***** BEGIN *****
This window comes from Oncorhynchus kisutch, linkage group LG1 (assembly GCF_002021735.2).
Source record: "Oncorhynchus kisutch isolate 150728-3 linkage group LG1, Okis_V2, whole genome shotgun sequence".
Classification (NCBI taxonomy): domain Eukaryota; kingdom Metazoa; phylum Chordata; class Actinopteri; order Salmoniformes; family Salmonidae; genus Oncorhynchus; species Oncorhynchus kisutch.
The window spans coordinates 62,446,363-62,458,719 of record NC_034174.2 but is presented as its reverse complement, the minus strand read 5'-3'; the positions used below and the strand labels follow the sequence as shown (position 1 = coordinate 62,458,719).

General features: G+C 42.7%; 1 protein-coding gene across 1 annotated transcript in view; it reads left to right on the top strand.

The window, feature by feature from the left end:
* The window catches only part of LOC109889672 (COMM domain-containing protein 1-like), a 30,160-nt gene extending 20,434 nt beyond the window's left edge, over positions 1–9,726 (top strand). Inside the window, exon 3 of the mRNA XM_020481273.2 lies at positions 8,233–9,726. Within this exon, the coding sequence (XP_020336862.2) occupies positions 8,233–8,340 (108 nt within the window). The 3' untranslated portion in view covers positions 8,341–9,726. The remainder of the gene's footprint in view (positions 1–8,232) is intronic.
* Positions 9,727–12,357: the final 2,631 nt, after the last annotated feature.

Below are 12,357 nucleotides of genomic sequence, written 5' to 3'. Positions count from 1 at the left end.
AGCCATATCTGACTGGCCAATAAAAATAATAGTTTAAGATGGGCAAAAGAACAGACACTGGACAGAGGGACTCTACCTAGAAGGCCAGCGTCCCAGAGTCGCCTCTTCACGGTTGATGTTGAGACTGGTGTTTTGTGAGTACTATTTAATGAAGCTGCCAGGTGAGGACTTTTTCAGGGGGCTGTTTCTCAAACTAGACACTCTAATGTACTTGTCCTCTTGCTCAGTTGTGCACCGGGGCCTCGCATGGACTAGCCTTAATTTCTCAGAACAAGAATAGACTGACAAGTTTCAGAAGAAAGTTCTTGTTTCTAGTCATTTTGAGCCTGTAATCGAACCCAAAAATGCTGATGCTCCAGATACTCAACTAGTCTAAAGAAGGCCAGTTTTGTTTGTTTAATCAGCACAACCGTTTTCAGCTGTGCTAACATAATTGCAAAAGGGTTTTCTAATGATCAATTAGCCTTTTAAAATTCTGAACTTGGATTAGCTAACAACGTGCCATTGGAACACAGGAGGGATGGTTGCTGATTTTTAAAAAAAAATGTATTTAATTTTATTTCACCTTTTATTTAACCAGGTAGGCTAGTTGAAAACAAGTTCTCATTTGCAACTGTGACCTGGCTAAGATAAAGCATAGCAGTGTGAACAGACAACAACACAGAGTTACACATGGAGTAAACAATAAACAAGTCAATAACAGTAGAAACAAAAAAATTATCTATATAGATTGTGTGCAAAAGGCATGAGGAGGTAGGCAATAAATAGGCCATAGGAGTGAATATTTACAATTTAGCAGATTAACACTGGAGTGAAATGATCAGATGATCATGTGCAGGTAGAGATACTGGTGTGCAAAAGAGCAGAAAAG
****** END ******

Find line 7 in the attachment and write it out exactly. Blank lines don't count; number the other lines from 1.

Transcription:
* The window catches only part of LOC109889672 (COMM domain-containing protein 1-like), a 30,160-nt gene extending 20,434 nt beyond the window's left edge, over positions 1–9,726 (top strand). Inside the window, exon 3 of the mRNA XM_020481273.2 lies at positions 8,233–9,726. Within this exon, the coding sequence (XP_020336862.2) occupies positions 8,233–8,340 (108 nt within the window). The 3' untranslated portion in view covers positions 8,341–9,726. The remainder of the gene's footprint in view (positions 1–8,232) is intronic.